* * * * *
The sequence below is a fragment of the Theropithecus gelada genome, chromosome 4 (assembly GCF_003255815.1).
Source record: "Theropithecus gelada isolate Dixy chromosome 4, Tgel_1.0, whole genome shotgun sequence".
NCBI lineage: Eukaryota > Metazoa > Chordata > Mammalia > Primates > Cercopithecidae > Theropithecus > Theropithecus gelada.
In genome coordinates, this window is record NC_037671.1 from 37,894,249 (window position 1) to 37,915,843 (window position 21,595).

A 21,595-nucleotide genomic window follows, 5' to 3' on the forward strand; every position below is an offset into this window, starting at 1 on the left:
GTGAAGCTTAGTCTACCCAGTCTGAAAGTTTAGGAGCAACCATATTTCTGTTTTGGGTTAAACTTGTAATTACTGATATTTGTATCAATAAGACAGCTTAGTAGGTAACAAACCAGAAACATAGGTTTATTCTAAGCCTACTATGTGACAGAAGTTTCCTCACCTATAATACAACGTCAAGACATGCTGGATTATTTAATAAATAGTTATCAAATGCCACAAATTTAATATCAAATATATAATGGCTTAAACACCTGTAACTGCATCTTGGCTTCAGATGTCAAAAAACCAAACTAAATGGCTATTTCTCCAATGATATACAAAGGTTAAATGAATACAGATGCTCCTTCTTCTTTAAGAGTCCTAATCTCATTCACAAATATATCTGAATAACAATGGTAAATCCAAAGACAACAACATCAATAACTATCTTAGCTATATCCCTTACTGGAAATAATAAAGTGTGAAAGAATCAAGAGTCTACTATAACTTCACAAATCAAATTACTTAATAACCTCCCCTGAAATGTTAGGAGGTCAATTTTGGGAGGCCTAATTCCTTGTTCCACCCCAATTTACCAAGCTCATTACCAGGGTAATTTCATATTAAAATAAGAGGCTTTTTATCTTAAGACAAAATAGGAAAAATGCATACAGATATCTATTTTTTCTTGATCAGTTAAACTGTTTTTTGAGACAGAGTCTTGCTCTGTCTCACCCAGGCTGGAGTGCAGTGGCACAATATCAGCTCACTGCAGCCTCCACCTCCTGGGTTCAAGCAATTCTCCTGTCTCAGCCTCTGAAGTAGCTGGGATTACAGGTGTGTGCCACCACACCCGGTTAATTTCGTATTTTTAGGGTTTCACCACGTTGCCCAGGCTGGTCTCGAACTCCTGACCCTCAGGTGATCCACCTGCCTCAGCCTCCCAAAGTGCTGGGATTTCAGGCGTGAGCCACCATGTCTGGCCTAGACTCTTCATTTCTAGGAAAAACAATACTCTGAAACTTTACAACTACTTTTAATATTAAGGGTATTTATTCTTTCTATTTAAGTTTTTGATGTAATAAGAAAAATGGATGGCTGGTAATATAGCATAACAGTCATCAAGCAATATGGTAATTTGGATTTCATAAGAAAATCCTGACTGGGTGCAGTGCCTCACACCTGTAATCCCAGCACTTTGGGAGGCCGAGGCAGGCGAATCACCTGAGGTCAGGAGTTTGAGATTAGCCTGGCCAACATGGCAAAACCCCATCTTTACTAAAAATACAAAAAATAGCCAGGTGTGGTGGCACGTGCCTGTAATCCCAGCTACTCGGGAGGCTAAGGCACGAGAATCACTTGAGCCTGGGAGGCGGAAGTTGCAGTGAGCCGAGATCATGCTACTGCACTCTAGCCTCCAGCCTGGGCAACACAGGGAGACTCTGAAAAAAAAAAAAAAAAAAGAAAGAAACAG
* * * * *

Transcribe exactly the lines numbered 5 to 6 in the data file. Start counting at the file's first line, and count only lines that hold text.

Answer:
A 21,595-nucleotide genomic window follows, 5' to 3' on the forward strand; every position below is an offset into this window, starting at 1 on the left:
GTGAAGCTTAGTCTACCCAGTCTGAAAGTTTAGGAGCAACCATATTTCTGTTTTGGGTTAAACTTGTAATTACTGATATTTGTATCAATAAGACAGCTTAGTAGGTAACAAACCAGAAACATAGGTTTATTCTAAGCCTACTATGTGACAGAAGTTTCCTCACCTATAATACAACGTCAAGACATGCTGGATTATTTAATAAATAGTTATCAAATGCCACAAATTTAATATCAAATATATAATGGCTTAAACACCTGTAACTGCATCTTGGCTTCAGATGTCAAAAAACCAAACTAAATGGCTATTTCTCCAATGATATACAAAGGTTAAATGAATACAGATGCTCCTTCTTCTTTAAGAGTCCTAATCTCATTCACAAATATATCTGAATAACAATGGTAAATCCAAAGACAACAACATCAATAACTATCTTAGCTATATCCCTTACTGGAAATAATAAAGTGTGAAAGAATCAAGAGTCTACTATAACTTCACAAATCAAATTACTTAATAACCTCCCCTGAAATGTTAGGAGGTCAATTTTGGGAGGCCTAATTCCTTGTTCCACCCCAATTTACCAAGCTCATTACCAGGGTAATTTCATATTAAAATAAGAGGCTTTTTATCTTAAGACAAAATAGGAAAAATGCATACAGATATCTATTTTTTCTTGATCAGTTAAACTGTTTTTTGAGACAGAGTCTTGCTCTGTCTCACCCAGGCTGGAGTGCAGTGGCACAATATCAGCTCACTGCAGCCTCCACCTCCTGGGTTCAAGCAATTCTCCTGTCTCAGCCTCTGAAGTAGCTGGGATTACAGGTGTGTGCCACCACACCCGGTTAATTTCGTATTTTTAGGGTTTCACCACGTTGCCCAGGCTGGTCTCGAACTCCTGACCCTCAGGTGATCCACCTGCCTCAGCCTCCCAAAGTGCTGGGATTTCAGGCGTGAGCCACCATGTCTGGCCTAGACTCTTCATTTCTAGGAAAAACAATACTCTGAAACTTTACAACTACTTTTAATATTAAGGGTATTTATTCTTTCTATTTAAGTTTTTGATGTAATAAGAAAAATGGATGGCTGGTAATATAGCATAACAGTCATCAAGCAATATGGTAATTTGGATTTCATAAGAAAATCCTGACTGGGTGCAGTGCCTCACACCTGTAATCCCAGCACTTTGGGAGGCCGAGGCAGGCGAATCACCTGAGGTCAGGAGTTTGAGATTAGCCTGGCCAACATGGCAAAACCCCATCTTTACTAAAAATACAAAAAATAGCCAGGTGTGGTGGCACGTGCCTGTAATCCCAGCTACTCGGGAGGCTAAGGCACGAGAATCACTTGAGCCTGGGAGGCGGAAGTTGCAGTGAGCCGAGATCATGCTACTGCACTCTAGCCTCCAGCCTGGGCAACACAGGGAGACTCTGAAAAAAAAAAAAAAAAAAGAAAGAAACAG